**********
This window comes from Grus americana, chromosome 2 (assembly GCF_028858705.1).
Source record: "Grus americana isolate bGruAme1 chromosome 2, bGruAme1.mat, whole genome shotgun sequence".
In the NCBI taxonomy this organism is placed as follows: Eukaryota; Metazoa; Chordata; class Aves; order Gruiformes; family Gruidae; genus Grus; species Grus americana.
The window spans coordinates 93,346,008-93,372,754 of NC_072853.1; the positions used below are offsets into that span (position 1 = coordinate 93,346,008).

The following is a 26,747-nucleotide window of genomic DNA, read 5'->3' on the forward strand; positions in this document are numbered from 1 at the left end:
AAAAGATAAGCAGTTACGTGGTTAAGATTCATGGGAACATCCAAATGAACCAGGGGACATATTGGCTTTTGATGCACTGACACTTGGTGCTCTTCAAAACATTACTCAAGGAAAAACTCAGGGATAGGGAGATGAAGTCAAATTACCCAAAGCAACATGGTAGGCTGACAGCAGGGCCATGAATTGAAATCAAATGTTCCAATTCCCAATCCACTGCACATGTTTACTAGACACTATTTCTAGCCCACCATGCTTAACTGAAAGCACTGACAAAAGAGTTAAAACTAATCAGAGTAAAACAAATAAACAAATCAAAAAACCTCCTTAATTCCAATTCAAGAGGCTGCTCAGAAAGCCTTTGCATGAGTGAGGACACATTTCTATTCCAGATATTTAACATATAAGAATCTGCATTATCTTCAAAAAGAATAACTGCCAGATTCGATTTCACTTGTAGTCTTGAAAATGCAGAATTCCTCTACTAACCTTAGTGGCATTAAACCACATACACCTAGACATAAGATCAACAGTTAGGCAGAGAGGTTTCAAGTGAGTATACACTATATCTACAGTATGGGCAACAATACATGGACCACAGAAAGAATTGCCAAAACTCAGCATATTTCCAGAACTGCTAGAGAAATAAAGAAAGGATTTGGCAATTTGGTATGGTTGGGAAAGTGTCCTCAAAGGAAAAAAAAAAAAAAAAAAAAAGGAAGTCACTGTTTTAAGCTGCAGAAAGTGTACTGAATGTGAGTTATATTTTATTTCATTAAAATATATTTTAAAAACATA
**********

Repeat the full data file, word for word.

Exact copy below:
This window comes from Grus americana, chromosome 2 (assembly GCF_028858705.1).
Source record: "Grus americana isolate bGruAme1 chromosome 2, bGruAme1.mat, whole genome shotgun sequence".
In the NCBI taxonomy this organism is placed as follows: Eukaryota; Metazoa; Chordata; class Aves; order Gruiformes; family Gruidae; genus Grus; species Grus americana.
The window spans coordinates 93,346,008-93,372,754 of NC_072853.1; the positions used below are offsets into that span (position 1 = coordinate 93,346,008).

The following is a 26,747-nucleotide window of genomic DNA, read 5'->3' on the forward strand; positions in this document are numbered from 1 at the left end:
AAAAGATAAGCAGTTACGTGGTTAAGATTCATGGGAACATCCAAATGAACCAGGGGACATATTGGCTTTTGATGCACTGACACTTGGTGCTCTTCAAAACATTACTCAAGGAAAAACTCAGGGATAGGGAGATGAAGTCAAATTACCCAAAGCAACATGGTAGGCTGACAGCAGGGCCATGAATTGAAATCAAATGTTCCAATTCCCAATCCACTGCACATGTTTACTAGACACTATTTCTAGCCCACCATGCTTAACTGAAAGCACTGACAAAAGAGTTAAAACTAATCAGAGTAAAACAAATAAACAAATCAAAAAACCTCCTTAATTCCAATTCAAGAGGCTGCTCAGAAAGCCTTTGCATGAGTGAGGACACATTTCTATTCCAGATATTTAACATATAAGAATCTGCATTATCTTCAAAAAGAATAACTGCCAGATTCGATTTCACTTGTAGTCTTGAAAATGCAGAATTCCTCTACTAACCTTAGTGGCATTAAACCACATACACCTAGACATAAGATCAACAGTTAGGCAGAGAGGTTTCAAGTGAGTATACACTATATCTACAGTATGGGCAACAATACATGGACCACAGAAAGAATTGCCAAAACTCAGCATATTTCCAGAACTGCTAGAGAAATAAAGAAAGGATTTGGCAATTTGGTATGGTTGGGAAAGTGTCCTCAAAGGAAAAAAAAAAAAAAAAAAAAAGGAAGTCACTGTTTTAAGCTGCAGAAAGTGTACTGAATGTGAGTTATATTTTATTTCATTAAAATATATTTTAAAAACATA